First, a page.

Federal Court Appeal Docs: A devastating critique of Canada's Internet censorship laws (Memorandum of Fact and Law of the Appellant Marc Lemire)
Lemire’s Memorandum of Fact and Law
A devastating critique of Canada’s Internet censorship laws
The Memorandum of Fact and Law (written by brilliant freedom fighter Barbara Kulaszka) is a concise review of the ten years of persecution the Canadian “Human Rights” Commission has dragged Marc Lemire through for daring to post a single article on his website – which he did not even write. It is a shocking and clinical review of all that goes wrong, when an out of control government agency with a “Nazi fetish” is unleashed. From spying on Canadians with the possibility of entrapment, to threatening Internet Service Providers (ISP) to force deletion of content they don’t like.
The Memorandum of Fact and Law is backed up by a mountain of evidence that would put the OJ Simpson trial to shame! At the Federal Court, we have filed thick stacks of evidence in what the court calls “Appeal Books”. These contain the transcripts and evidence from my massive 3 year hearing before the Canadian Human Rights Tribunal, where we beat down the censors and the Tribunal found that Section 13 was an affront to Canadian democracy and freedom.
Memorandum of Fact and Law of the Appellant Marc Lemire
Part I – Statement of Fact
1. This appeal is from the judgment of Justice Mosley of the Federal Court allowing the judicial review application of the Canadian Human Rights Commission (hereinafter “CHRC”) from the decision of the Canadian Human Rights Tribunal refusing to apply ss. 13(1) and 54(1) and (1.1) of the Canadian Human Rights Act, R.S.C. 1985, c. H-6 (as amended 1998, c. 9, s. 28, 2001, c. 41, s. 88 ) (hereinafter “CHRA”), on the grounds that the provisions violated s. 2(b) of the Canadian Charter of Rights and Freedoms and could not be justified by s. 1 thereof.
2. The case arose out of a complaint laid by the respondent Richard Warman against the appellant Marc Lemire on November 24, 2003, alleging that Lemire was violating section 13 of the CHRA by communicating “hate messages” on his website (“the Freedomsite”) and its message board. The complained of material consisted mainly of postings on the website’s message board, made by registered users of the site. [CHRT Decision, at paras. 1, 2, 11 at Appeal Book (hereinafter “AB”), v. 1, pp. 83, 87] Warman sought a cease and desist order and a penalty of $7,500.00 against Lemire. [CHRT Decision, para. 267 at AB, v. 1, p. 173]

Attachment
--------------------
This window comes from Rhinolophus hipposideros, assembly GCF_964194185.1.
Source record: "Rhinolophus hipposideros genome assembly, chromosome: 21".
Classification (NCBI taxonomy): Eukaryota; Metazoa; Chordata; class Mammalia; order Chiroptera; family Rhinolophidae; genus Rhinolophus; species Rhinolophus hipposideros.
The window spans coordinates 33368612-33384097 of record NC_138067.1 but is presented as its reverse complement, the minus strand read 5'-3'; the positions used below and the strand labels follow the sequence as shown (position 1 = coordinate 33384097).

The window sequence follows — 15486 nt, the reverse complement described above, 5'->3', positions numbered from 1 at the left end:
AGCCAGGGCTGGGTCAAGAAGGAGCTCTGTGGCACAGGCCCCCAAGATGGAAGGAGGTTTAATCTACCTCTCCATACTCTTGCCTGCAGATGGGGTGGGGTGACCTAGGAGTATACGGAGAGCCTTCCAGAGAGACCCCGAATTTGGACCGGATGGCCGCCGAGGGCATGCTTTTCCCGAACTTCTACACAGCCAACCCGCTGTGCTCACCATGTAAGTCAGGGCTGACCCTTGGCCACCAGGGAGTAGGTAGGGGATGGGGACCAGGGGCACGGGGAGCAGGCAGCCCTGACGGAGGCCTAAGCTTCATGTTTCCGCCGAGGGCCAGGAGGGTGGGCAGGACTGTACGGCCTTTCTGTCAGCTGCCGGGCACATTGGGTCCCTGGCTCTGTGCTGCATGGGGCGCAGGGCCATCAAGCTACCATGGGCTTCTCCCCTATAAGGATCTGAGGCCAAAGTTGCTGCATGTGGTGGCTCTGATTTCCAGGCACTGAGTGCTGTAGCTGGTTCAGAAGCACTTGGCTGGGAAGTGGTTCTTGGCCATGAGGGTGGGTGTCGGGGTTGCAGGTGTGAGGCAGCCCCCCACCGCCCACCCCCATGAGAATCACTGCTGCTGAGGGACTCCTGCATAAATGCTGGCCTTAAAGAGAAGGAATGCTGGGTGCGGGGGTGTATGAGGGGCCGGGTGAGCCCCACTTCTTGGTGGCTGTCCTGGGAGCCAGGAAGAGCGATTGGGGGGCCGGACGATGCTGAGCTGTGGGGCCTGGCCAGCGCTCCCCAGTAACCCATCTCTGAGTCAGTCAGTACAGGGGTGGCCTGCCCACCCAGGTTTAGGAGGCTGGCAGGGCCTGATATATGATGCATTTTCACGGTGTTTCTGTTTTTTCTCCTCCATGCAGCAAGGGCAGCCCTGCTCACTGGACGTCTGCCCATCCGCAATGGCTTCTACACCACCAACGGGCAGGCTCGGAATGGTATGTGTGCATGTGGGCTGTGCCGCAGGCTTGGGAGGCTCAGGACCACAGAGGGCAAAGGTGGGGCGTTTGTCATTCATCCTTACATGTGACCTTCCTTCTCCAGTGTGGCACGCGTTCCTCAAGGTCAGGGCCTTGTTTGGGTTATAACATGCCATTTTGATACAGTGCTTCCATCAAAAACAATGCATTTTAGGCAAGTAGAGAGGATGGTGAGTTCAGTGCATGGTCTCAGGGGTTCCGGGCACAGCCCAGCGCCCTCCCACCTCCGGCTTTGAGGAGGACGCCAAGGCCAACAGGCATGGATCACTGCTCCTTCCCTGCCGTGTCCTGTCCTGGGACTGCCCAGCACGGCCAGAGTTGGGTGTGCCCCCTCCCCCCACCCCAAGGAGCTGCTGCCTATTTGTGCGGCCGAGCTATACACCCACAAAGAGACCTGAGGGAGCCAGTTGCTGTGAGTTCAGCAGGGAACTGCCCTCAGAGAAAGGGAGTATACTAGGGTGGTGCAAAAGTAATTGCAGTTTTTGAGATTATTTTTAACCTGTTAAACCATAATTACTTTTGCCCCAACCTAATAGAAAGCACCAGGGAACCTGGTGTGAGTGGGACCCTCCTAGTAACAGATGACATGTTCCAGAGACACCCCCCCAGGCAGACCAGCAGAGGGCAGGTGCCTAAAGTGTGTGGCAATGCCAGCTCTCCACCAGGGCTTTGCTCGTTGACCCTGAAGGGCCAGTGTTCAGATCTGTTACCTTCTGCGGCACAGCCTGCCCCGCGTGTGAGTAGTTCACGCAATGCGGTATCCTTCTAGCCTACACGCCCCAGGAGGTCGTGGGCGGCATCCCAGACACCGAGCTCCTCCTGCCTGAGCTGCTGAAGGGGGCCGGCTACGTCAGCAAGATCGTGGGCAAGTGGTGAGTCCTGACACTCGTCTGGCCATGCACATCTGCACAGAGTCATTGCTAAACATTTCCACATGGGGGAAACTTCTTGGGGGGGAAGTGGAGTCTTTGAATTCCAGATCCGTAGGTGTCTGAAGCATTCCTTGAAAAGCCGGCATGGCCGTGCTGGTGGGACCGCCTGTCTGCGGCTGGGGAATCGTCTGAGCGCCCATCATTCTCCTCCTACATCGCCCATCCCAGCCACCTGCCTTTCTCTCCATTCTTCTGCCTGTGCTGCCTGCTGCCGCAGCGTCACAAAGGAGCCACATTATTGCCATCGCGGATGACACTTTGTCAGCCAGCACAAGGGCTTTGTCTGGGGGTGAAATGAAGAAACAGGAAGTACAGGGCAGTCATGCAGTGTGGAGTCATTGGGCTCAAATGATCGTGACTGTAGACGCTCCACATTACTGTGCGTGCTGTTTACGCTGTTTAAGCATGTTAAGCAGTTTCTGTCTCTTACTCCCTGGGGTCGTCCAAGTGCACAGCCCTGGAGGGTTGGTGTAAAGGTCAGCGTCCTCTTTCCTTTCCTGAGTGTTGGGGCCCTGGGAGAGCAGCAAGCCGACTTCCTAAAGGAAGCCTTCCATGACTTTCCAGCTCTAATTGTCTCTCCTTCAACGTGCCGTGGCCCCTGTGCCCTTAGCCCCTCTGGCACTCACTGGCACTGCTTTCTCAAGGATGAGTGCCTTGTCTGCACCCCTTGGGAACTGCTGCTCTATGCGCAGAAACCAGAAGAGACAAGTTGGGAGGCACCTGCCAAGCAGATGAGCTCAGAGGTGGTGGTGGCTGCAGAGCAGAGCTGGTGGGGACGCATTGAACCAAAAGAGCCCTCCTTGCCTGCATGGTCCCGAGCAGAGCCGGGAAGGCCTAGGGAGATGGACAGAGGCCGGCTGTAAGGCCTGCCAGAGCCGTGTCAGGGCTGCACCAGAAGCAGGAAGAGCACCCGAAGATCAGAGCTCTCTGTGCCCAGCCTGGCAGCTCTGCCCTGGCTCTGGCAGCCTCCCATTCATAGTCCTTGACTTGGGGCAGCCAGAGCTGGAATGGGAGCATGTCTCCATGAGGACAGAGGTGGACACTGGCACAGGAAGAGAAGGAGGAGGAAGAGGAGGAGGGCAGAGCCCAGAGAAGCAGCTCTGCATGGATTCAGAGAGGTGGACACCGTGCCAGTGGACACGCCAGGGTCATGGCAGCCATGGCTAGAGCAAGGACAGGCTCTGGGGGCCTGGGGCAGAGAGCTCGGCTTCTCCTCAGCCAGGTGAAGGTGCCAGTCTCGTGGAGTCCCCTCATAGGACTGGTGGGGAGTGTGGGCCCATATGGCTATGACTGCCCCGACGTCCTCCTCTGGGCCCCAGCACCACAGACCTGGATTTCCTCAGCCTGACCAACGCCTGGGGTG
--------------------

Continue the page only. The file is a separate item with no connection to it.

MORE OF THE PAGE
3. Warman had been monitoring the Freedomsite for at least a year, but he made no effort to contact Lemire to complain about the messages or ask for their removal even though the website and message board had clear links to report abuses and the usage policy forbade any postings contrary to Canadian law. At the time he laid the complaint, he was a lawyer working for the CHRC. [CHRT Decision, para. 115. 116, 140, 143 at AB, v. 1, pp. 122, 123, 132, 133; see AB, v. II, p. 554 for email to Warman]
4. Lemire received notice of the complaint in March of 2004, after he had already removed the message board from the website some months before. After being notified of the complaint, he voluntarily removed the only other matter complained of, an article entitled “AIDS Secrets”, in an effort to settle the matter. The CHRC made no response to Lemire. [CHRT Decision, at para. 14, 188 at AB, v. 1, p. 87, 149; “AIDS Secret” document found at v. 1, p. 189-195; AB, v. III, p. 637]
5. The CHRC investigator, Hannya Rizk, was informed by Warman in September of 2004 that he had come across another website, jrbooksonline, which he alleged Lemire operated. He asked her not to tell Lemire about it until the police could take “a good look at it.” She acceded to this request but admitted in testimony before the Tribunal that she should have told Lemire about the new allegations against him. [CHRT Decision, para. 15-17 at AB, v. 1, pp. 88-89; Rizk memo to file at AB, v. II, p. 561]
6. Rizk testified that Warman was the person who trained her at the CHRC’s offices in how to use two investigative techniques used in the Lemire case.